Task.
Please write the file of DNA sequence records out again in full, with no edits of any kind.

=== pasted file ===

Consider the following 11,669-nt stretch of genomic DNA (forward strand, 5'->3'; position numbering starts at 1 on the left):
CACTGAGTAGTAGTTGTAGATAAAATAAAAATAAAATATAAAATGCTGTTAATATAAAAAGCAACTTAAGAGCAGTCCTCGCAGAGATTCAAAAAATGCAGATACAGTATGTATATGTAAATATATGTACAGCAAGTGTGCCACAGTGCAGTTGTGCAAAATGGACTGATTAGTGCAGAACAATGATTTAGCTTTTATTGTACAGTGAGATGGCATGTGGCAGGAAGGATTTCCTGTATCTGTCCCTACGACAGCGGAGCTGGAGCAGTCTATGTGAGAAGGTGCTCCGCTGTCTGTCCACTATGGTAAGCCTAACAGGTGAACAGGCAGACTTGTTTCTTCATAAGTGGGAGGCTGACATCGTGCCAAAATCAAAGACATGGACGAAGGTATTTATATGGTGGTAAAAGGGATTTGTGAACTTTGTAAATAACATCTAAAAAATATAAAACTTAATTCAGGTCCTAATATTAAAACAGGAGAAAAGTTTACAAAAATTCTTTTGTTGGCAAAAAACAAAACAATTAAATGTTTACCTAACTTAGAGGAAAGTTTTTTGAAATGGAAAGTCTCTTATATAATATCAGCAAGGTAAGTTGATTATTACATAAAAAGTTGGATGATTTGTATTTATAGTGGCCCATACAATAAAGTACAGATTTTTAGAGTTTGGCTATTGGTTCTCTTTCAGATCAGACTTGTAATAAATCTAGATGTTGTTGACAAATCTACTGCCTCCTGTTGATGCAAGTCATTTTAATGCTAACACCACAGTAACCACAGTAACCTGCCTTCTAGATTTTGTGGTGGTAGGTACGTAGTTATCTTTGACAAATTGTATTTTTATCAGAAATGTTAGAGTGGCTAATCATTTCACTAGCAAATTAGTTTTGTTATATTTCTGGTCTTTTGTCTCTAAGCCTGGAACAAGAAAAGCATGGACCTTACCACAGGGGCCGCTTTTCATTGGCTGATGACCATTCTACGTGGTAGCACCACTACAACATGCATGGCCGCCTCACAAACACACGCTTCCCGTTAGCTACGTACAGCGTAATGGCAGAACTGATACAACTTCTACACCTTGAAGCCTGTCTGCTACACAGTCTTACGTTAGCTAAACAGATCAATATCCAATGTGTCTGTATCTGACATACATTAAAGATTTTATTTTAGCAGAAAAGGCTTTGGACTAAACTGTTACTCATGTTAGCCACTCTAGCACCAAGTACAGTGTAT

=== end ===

Consider the following 11,669-nt stretch of genomic DNA (forward strand, 5'->3'; position numbering starts at 1 on the left):
CACTGAGTAGTAGTTGTAGATAAAATAAAAATAAAATATAAAATGCTGTTAATATAAAAAGCAACTTAAGAGCAGTCCTCGCAGAGATTCAAAAAATGCAGATACAGTATGTATATGTAAATATATGTACAGCAAGTGTGCCACAGTGCAGTTGTGCAAAATGGACTGATTAGTGCAGAACAATGATTTAGCTTTTATTGTACAGTGAGATGGCATGTGGCAGGAAGGATTTCCTGTATCTGTCCCTACGACAGCGGAGCTGGAGCAGTCTATGTGAGAAGGTGCTCCGCTGTCTGTCCACTATGGTAAGCCTAACAGGTGAACAGGCAGACTTGTTTCTTCATAAGTGGGAGGCTGACATCGTGCCAAAATCAAAGACATGGACGAAGGTATTTATATGGTGGTAAAAGGGATTTGTGAACTTTGTAAATAACATCTAAAAAATATAAAACTTAATTCAGGTCCTAATATTAAAACAGGAGAAAAGTTTACAAAAATTCTTTTGTTGGCAAAAAACAAAACAATTAAATGTTTACCTAACTTAGAGGAAAGTTTTTTGAAATGGAAAGTCTCTTATATAATATCAGCAAGGTAAGTTGATTATTACATAAAAAGTTGGATGATTTGTATTTATAGTGGCCCATACAATAAAGTACAGATTTTTAGAGTTTGGCTATTGGTTCTCTTTCAGATCAGACTTGTAATAAATCTAGATGTTGTTGACAAATCTACTGCCTCCTGTTGATGCAAGTCATTTTAATGCTAACACCACAGTAACCACAGTAACCTGCCTTCTAGATTTTGTGGTGGTAGGTACGTAGTTATCTTTGACAAATTGTATTTTTATCAGAAATGTTAGAGTGGCTAATCATTTCACTAGCAAATTAGTTTTGTTATATTTCTGGTCTTTTGTCTCTAAGCCTGGAACAAGAAAAGCATGGACCTTACCACAGGGGCCGCTTTTCATTGGCTGATGACCATTCTACGTGGTAGCACCACTACAACATGCATGGCCGCCTCACAAACACACGCTTCCCGTTAGCTACGTACAGCGTAATGGCAGAACTGATACAACTTCTACACCTTGAAGCCTGTCTGCTACACAGTCTTACGTTAGCTAAACAGATCAATATCCAATGTGTCTGTATCTGACATACATTAAAGATTTTATTTTAGCAGAAAAGGCTTTGGACTAAACTGTTACTCATGTTAGCCACTCTAGCACCAAGTACAGTGTAT